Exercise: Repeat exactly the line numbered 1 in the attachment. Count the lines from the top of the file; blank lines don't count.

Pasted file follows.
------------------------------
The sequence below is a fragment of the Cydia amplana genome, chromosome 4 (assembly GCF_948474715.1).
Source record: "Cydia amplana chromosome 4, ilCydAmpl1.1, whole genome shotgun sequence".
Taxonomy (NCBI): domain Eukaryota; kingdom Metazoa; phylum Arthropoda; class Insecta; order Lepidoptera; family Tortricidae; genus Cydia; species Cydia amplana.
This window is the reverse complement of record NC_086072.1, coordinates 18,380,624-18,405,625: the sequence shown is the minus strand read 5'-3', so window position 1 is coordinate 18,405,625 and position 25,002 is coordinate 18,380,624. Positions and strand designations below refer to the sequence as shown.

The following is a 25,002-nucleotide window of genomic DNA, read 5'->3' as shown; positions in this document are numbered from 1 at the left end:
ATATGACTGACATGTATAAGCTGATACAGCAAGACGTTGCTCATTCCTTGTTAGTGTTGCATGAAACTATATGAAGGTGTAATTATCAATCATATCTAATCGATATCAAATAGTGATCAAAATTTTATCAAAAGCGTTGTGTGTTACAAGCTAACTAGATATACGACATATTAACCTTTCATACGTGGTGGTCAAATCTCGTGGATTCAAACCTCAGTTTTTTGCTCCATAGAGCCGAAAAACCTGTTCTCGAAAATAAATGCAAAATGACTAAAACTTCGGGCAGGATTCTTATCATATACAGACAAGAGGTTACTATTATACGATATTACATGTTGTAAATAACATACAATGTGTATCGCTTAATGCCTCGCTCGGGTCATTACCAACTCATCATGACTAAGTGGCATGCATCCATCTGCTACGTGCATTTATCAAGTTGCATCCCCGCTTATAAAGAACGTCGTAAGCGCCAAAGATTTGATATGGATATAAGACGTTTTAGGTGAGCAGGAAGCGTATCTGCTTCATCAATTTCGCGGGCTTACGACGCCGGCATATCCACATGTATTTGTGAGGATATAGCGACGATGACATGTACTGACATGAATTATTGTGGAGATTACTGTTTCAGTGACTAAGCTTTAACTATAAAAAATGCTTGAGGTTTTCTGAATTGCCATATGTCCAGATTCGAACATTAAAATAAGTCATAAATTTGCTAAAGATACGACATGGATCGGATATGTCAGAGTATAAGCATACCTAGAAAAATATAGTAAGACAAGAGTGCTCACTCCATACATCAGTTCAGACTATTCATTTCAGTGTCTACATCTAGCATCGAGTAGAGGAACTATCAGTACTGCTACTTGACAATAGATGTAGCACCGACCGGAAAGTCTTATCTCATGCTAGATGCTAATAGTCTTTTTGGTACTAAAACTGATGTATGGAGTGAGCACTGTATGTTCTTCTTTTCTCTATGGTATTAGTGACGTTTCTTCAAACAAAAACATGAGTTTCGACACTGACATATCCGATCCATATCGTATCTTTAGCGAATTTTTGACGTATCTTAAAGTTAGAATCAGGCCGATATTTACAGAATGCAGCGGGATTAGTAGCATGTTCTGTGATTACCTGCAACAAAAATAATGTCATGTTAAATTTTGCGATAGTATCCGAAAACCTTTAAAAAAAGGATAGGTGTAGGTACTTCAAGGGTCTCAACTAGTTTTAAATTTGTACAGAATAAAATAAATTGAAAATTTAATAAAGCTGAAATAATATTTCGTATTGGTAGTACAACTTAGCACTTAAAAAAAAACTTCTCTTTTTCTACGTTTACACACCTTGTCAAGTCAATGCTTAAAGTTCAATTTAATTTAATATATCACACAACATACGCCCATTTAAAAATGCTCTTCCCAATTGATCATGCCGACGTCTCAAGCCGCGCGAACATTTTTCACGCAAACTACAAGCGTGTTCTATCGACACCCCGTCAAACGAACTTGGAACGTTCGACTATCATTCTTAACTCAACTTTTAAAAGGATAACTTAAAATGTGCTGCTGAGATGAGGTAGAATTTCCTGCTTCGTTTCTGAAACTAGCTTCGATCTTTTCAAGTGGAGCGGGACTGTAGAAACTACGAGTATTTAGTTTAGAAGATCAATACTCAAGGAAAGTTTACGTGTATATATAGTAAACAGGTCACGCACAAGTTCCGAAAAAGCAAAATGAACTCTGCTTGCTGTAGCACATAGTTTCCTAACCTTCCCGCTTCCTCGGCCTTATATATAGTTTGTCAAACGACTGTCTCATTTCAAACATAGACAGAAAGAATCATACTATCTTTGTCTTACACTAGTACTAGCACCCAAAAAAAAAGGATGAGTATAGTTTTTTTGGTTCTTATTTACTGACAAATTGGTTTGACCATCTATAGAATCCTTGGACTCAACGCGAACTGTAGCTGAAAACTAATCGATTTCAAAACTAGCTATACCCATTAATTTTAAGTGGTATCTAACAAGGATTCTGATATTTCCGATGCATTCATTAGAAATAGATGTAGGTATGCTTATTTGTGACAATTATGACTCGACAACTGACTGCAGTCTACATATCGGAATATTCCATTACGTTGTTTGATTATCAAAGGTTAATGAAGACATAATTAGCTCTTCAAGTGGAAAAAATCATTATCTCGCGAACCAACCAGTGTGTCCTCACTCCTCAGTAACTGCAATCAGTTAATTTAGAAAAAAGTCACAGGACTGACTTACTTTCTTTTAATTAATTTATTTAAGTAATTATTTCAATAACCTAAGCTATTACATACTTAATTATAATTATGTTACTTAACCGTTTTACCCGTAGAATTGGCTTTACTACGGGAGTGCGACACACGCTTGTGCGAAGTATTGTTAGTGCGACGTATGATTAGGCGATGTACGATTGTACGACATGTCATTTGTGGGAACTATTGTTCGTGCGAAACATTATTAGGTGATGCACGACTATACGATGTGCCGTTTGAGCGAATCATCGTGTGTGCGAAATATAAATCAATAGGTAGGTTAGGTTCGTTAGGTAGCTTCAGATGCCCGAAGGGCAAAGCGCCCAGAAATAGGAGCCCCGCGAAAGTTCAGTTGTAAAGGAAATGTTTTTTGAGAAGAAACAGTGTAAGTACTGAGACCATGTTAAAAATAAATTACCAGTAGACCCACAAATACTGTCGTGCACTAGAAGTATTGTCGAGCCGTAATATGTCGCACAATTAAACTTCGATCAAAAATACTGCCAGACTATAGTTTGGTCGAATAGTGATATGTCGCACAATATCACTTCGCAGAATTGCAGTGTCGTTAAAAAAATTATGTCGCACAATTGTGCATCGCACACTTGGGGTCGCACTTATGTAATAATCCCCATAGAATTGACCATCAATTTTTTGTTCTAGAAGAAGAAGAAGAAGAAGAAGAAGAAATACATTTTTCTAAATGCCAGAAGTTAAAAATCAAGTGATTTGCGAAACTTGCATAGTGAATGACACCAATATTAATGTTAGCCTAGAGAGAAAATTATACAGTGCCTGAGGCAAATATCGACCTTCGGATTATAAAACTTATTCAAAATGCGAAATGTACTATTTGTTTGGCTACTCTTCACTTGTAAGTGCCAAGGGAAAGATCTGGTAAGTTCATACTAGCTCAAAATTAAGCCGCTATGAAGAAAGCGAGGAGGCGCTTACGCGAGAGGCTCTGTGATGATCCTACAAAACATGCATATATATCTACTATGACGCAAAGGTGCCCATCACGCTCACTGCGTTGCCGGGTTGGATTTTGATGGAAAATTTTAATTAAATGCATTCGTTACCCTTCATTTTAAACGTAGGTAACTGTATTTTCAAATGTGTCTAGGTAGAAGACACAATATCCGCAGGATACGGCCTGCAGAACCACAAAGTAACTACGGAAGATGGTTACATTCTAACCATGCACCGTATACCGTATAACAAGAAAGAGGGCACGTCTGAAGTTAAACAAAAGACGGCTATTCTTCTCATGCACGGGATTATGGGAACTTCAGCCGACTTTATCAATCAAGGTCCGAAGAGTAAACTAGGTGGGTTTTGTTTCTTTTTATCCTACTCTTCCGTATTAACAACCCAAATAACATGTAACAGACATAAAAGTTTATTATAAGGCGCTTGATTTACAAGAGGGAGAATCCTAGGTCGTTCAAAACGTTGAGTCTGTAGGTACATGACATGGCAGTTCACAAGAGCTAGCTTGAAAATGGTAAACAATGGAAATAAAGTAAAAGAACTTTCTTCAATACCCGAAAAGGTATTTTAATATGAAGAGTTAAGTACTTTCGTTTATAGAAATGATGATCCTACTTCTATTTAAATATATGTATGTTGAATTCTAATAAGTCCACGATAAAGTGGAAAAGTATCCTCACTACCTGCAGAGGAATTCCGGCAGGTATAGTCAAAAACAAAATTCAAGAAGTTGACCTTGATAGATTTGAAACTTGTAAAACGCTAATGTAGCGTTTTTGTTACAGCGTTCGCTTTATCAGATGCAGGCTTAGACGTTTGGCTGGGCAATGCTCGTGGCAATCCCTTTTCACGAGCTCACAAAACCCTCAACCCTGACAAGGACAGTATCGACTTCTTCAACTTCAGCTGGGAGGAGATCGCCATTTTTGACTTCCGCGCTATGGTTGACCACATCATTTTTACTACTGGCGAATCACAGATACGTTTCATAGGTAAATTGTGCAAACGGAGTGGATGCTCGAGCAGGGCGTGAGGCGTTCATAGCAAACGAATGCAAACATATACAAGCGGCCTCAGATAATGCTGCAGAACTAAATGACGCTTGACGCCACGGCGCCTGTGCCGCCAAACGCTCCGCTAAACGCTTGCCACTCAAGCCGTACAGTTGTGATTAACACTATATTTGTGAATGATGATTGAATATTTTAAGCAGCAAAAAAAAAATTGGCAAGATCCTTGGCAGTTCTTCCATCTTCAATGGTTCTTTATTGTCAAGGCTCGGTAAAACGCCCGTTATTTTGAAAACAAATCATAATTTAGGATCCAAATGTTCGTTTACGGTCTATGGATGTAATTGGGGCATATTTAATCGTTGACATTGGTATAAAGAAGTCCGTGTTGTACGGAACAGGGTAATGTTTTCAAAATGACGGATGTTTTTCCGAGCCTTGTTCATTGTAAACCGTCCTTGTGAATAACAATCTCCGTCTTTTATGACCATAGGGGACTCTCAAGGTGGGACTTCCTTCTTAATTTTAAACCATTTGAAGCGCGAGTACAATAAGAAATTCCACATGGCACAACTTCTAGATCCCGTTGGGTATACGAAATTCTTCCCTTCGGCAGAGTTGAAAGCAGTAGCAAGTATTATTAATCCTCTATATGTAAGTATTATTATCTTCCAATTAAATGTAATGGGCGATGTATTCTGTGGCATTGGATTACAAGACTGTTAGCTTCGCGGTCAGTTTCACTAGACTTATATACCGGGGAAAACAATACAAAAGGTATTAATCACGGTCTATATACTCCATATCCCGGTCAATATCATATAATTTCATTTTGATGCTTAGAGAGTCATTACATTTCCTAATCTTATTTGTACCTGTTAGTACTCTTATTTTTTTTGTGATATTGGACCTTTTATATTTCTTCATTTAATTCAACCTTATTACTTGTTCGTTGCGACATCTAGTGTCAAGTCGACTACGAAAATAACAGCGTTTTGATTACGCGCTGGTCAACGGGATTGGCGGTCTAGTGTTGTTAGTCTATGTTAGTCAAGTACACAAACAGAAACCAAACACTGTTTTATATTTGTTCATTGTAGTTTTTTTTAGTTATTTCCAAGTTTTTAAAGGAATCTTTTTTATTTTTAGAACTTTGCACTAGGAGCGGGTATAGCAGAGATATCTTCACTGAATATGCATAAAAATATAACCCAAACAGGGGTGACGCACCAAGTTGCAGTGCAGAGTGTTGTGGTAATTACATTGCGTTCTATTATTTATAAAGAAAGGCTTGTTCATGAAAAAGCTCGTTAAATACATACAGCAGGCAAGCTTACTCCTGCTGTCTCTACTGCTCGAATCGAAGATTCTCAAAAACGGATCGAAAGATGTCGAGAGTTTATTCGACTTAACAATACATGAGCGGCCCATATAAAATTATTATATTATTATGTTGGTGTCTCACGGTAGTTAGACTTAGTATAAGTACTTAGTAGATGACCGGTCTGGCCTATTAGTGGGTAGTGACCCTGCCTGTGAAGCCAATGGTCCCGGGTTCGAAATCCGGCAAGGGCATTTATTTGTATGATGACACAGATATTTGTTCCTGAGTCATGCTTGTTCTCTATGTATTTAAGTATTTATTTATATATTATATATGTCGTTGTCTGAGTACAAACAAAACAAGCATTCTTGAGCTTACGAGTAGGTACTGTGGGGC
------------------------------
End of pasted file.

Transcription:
The sequence below is a fragment of the Cydia amplana genome, chromosome 4 (assembly GCF_948474715.1).